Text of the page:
This past Saturday, April 29th, at the Titular Head film festival, 10 or so students and I participated in a performance at the end of the show I understand is being referred to as “The Loucifixion.” In it, I was hoisted on a homemade wooden cross while the Jock Jams’ hit from the Space Jam soundtrack “Are You Ready For This” played. Five students danced at the front of the stage while five more or so lifted the cross and proceeded to carry me on a lap around the Harris Center audience. Tithead was not the right avenue to offer context of the performance, so I will do so now.

I went to Catholic School for 10 years, Pre-K to Eighth Grade. I realized I was a queer person around 3rd or 4th grade and spent the rest of elementary school convincing myself that I wasn’t. I don’t think I told anyone until I was in high school, and even then I didn’t tell many people because I was still ashamed. I spent those formative years in Catholic school feeling pressured into identities that didn’t fit me. I think I was in 6th grade (one of the hardest years of elementary school for just about everyone I’ve come to find) when I started to feel more than confusion about my sexuality. I began to recognize that the institution I was being brought up in existed to devalue what I viewed as one of the most important aspects of my identity. I’ve spent the better part of the last eight years outside of any formal religious education. Since then, I’ve been trying to figure out how to balance my belief in and desire to participate in organized religion with the pressure, stress, guilt, and repression that comes with having gone to Catholic school.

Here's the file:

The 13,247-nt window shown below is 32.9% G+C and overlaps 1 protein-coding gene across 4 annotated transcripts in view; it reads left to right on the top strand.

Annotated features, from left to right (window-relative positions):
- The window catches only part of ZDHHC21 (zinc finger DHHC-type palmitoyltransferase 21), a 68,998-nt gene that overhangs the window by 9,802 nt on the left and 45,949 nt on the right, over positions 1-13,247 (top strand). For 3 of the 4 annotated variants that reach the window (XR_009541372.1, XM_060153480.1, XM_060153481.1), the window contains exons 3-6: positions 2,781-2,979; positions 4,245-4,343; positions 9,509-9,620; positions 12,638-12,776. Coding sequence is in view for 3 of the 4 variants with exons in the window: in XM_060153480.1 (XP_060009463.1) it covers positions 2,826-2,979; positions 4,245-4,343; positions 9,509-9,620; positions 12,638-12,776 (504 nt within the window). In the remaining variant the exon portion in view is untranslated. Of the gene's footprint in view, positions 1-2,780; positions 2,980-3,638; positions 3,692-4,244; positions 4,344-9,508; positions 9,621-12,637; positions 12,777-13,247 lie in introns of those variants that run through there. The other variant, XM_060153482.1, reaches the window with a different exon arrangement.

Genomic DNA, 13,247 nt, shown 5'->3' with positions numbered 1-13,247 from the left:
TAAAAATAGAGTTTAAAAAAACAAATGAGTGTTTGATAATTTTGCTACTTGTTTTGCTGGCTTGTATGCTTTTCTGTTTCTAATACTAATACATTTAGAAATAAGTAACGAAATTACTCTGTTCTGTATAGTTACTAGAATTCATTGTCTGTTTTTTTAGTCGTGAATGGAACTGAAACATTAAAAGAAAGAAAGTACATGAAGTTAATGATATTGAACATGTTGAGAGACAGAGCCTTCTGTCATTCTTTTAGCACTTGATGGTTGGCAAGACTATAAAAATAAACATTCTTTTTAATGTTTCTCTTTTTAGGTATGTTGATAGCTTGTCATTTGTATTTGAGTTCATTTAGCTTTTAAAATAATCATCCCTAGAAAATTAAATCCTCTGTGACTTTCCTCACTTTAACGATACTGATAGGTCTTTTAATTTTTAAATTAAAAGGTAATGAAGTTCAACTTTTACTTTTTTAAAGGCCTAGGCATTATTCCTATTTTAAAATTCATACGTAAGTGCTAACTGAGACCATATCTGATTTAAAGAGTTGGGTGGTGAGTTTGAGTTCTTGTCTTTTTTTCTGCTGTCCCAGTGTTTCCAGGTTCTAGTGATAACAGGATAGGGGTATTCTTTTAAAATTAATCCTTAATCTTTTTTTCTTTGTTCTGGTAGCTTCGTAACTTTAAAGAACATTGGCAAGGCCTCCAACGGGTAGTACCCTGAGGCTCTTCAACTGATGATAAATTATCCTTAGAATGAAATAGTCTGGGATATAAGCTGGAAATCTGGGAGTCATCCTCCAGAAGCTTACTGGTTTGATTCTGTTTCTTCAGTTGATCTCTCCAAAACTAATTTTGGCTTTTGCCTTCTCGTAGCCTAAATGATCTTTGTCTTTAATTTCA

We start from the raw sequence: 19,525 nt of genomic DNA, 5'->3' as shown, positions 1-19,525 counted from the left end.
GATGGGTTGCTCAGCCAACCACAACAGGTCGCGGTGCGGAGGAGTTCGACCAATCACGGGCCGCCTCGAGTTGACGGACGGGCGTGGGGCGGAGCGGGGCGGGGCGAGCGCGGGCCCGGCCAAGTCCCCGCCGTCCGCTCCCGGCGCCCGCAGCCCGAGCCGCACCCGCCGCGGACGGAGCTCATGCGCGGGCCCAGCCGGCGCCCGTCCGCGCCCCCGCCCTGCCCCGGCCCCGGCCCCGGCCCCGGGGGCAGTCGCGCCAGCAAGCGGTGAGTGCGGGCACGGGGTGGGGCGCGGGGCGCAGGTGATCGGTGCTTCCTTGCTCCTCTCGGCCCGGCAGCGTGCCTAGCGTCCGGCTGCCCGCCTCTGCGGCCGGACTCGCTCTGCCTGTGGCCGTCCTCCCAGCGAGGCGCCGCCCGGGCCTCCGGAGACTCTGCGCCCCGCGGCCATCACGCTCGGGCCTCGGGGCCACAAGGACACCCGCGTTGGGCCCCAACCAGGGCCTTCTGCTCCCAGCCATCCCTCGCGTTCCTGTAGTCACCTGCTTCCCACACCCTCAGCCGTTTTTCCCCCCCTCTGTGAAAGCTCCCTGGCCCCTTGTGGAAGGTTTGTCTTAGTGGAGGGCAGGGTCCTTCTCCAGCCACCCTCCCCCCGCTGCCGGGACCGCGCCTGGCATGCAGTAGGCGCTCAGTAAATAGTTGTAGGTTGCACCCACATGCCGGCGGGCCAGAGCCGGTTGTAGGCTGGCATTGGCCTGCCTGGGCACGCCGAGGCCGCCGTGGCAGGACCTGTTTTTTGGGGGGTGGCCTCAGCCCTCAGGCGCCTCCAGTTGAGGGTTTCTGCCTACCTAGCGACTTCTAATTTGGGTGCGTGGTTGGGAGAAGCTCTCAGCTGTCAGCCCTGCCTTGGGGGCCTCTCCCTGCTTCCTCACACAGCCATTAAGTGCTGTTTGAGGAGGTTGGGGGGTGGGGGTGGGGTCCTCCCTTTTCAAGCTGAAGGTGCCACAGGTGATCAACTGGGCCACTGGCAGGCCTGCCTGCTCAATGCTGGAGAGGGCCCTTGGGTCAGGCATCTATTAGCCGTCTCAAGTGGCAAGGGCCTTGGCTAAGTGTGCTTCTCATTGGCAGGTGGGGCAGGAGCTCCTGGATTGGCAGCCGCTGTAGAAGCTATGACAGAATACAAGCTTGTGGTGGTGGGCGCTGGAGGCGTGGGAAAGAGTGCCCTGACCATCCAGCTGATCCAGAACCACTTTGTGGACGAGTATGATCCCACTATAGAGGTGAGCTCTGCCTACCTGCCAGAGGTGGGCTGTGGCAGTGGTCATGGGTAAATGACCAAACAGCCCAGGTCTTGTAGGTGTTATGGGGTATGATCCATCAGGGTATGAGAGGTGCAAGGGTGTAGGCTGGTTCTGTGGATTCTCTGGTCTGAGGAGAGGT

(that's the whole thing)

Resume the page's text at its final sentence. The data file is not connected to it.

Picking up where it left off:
This was my own personal way of interacting with my Catholic upbringing. My performance at Tithead was one that I’ve wanted to do since sixth grade when I decided I was finished wishing I were not queer. If that cup couldn’t pass from me, then my will be done. This past Saturday, I unloaded a lot of built up guilt, stress, tension, and confusion I’ve been living with for most of my life. I chose to unload it in a way that displayed and pushed back against what I view as the source of most of the anxiety of my adult life. This was a powerful, liberating experience for me. Getting closure has made me feel more comfortable and at home in my body and within my mind than the last four years at Grinnell College ever have.


  1. What TitHead is about!

    May 2, 2017 at 8:06 PM


    • Tithead is about dissing on other people’s religion? Okay…. and somehow I think that there would be a lot more lashback if this was re-enacting the symbolic death of any other important cultural figure like Gandi, MLK, JFK, etc.

      • Lou was making a comment on his own religion and his personal experiences with it as a queer person.

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